1st Nationwide EAS Test: Pass or Fail?

Our Tweet asking our followers to share their experience.

Last week’s first ever nationwide simultaneous test of the Emergency Alert System (EAS) was a major milestone for alert, notification and warning. A nationwide anything is a huge undertaking.  Congrats to the Federal Communications Commission (FCC) and the Federal Emergency Management Agency (FEMA) for making it happen. 

We asked our social media fans and followers what they experienced and many shared their thoughts.  There was some inconsistencies in how long the test lasted and some stations did not run the test at all. So, now we know. That’s the point of the test, as FEMA Administrator Craig Fugate succinctly said, “If we don’t test it, we don’t know what we need to fix.” 

FEMA spokeswoman Rachel Racusen said “The nationwide test of the Emergency Alert System test was administered and the FCC and FEMA are currently collecting data about the results. This initial test was the first time we have tested the reach and scope of this technology and what additional improvements that should be made to the system as we move forward. Only through comprehensively testing, analyzing, and improving these technologies can we ensure an effective and reliable national emergency alert and warning system.”

We at DEM were primarily focused on getting the word out about the test.  Because of some technical challenges we knew there could be some who would not understand the “this is a test” message due to hearing disabilities or limited English proficiency.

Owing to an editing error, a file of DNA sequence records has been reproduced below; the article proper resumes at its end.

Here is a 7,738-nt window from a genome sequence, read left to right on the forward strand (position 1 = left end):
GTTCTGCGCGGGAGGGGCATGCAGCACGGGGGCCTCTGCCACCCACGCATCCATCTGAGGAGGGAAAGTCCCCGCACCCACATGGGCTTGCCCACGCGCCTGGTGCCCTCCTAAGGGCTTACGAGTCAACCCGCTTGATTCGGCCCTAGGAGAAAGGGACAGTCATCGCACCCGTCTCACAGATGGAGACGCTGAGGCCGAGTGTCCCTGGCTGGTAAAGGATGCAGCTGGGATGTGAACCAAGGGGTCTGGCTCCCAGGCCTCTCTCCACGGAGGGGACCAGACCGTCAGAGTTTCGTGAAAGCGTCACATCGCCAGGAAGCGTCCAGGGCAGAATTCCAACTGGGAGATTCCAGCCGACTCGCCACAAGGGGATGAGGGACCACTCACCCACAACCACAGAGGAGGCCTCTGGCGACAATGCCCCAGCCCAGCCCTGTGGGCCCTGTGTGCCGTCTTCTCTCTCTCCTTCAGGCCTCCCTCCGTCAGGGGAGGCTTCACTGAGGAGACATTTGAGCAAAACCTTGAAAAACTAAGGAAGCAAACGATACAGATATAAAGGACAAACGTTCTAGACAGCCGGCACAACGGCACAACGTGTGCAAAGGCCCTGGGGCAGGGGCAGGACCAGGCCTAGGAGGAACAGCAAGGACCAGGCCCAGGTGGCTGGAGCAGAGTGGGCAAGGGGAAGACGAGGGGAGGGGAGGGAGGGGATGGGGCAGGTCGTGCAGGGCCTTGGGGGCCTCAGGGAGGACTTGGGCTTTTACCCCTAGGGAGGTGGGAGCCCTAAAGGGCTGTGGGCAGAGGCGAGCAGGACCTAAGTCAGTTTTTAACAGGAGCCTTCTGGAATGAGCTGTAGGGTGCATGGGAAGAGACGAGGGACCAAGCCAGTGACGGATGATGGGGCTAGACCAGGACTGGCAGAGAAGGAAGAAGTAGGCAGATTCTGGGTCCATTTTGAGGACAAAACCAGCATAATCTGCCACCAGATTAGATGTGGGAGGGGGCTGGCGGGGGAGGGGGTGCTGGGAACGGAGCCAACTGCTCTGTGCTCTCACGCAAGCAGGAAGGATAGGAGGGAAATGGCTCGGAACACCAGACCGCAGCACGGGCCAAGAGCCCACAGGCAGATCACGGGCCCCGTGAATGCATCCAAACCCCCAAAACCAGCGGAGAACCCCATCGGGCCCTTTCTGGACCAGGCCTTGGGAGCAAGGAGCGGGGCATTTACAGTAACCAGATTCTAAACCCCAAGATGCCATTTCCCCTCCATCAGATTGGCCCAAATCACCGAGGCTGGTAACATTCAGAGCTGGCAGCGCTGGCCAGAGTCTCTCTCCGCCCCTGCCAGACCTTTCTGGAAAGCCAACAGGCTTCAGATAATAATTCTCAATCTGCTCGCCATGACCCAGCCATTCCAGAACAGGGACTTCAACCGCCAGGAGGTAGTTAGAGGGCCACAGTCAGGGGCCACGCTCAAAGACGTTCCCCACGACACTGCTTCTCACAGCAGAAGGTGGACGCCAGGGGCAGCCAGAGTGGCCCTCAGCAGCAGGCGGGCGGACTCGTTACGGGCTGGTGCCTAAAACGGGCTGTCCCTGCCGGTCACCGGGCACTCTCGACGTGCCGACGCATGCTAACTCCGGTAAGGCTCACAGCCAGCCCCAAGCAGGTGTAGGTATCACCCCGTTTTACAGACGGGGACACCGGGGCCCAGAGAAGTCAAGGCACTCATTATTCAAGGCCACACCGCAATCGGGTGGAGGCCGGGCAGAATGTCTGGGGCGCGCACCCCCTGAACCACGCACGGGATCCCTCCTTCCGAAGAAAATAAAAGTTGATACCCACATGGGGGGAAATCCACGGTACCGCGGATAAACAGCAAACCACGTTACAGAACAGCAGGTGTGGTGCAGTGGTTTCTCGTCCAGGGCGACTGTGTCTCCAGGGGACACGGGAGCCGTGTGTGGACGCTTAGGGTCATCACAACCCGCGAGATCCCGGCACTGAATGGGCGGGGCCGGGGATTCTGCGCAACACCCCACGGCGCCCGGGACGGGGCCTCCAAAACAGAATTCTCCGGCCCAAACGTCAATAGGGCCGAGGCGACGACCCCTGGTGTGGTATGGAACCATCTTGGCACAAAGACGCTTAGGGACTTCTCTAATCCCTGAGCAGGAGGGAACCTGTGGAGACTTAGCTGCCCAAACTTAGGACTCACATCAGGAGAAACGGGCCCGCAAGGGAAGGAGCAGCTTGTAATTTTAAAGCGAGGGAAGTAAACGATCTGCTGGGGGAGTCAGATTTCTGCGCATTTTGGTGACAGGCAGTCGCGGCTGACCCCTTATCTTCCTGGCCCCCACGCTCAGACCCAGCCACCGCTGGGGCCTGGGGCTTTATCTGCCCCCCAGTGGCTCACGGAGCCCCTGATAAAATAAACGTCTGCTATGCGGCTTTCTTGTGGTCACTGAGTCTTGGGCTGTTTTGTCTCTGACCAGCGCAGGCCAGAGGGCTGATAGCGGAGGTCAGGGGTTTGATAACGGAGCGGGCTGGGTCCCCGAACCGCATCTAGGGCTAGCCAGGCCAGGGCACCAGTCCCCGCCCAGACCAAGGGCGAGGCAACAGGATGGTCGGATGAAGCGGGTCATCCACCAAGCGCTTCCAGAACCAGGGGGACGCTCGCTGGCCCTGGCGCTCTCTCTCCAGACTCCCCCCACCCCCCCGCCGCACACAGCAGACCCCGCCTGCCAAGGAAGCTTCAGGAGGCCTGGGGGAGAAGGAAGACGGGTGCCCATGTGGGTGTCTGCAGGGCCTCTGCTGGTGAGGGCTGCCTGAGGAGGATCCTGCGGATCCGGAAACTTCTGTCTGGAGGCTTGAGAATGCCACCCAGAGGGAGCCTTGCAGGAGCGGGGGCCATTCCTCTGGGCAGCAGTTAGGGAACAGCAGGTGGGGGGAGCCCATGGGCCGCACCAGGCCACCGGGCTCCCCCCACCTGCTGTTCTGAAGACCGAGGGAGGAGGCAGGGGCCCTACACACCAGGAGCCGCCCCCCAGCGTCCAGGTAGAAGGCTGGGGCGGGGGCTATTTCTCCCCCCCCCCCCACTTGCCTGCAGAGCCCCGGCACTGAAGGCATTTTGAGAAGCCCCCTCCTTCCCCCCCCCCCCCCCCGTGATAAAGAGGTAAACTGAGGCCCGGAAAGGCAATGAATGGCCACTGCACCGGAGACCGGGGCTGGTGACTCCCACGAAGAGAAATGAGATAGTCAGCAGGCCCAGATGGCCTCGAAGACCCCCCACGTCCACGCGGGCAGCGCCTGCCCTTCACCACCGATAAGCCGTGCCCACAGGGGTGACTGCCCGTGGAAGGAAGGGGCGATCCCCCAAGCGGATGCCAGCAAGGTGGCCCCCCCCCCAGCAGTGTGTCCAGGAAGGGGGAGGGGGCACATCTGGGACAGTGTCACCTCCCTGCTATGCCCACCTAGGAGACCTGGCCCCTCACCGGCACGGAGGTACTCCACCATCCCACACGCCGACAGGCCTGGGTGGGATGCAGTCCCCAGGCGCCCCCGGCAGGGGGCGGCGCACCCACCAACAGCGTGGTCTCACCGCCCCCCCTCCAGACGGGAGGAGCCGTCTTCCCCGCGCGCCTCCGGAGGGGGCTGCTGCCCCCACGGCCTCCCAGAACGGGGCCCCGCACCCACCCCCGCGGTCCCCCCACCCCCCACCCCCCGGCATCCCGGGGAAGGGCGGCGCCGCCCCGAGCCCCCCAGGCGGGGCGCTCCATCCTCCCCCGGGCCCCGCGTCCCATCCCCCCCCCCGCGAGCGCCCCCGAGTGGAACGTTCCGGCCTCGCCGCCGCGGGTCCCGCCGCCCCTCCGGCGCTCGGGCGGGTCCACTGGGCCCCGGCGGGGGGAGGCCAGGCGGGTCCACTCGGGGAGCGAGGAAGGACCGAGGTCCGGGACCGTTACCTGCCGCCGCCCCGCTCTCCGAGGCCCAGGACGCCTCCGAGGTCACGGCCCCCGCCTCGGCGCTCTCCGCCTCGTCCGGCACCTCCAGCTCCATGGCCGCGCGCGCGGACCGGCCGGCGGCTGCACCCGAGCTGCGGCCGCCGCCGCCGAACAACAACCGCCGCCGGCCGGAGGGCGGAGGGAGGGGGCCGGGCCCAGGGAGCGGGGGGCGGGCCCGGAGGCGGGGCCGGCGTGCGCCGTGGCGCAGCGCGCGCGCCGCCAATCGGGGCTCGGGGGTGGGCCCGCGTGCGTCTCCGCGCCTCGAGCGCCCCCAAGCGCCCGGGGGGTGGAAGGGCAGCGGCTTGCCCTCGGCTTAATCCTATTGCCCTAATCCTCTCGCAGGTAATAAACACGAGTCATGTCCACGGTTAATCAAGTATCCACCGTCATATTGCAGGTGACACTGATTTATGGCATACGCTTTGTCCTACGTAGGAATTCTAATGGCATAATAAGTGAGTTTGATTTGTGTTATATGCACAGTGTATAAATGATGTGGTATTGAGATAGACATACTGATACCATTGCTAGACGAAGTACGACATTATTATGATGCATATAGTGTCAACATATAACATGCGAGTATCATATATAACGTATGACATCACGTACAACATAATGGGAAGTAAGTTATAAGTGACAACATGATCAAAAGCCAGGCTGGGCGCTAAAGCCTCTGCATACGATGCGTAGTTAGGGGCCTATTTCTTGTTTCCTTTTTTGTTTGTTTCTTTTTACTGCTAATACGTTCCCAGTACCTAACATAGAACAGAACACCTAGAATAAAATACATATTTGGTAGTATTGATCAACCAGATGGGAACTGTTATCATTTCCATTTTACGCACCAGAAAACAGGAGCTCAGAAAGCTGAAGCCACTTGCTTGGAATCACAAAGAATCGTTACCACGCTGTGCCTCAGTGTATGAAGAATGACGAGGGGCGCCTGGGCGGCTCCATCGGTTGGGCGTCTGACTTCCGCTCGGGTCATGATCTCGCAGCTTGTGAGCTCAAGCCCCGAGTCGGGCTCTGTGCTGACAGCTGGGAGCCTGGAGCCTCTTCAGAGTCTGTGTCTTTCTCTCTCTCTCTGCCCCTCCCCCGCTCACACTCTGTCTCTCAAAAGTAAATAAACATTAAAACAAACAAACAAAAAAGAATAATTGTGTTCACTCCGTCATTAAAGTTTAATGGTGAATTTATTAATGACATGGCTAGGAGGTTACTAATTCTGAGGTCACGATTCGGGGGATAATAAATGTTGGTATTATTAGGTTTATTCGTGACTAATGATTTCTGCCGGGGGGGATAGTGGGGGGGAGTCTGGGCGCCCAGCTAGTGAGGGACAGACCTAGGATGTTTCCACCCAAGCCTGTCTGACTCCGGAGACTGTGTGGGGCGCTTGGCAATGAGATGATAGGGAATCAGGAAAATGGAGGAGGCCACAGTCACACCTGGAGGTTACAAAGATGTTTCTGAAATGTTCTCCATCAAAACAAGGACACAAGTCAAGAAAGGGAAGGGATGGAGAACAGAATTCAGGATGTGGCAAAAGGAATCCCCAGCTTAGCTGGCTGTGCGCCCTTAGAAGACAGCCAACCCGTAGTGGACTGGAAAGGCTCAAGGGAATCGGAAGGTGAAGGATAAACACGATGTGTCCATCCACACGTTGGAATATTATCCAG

One of numerous Tweets about the EAS Test.

That the test did not run on every station is something we will leave to the technical experts; however, communicating to our audiences what to expect was the real test for us.  And of particular note, thanks to social media we live in an era where we could ask our audience what they experienced, and actually heard back! For this reason at a minimum, we think the nationwide EAS test was worth the effort and enthusiastically give it a passing grade. 


What we heard from some of our Twitter followers.


About sfdemkristin

A strong believer that we are more prepared than we think, Kristin advocates it is not a looming disaster that inspires us to prepare, but rather the peace of mind that comes from having taken a few simple steps in advance of an emergency to take care of our loved ones. Kristin can be found on Twitter @kristinlhogan.

Posted on November 14, 2011, in Alert and Warning, SMEM, Social Marketing and Strategic Communications and tagged . Bookmark the permalink. 1 Comment.

  1. Fugate gets big points for being honest about the purpose of the test and not letting anyone not familiar with the importance of lessons learned drag it down. A national test was LONG overdue.

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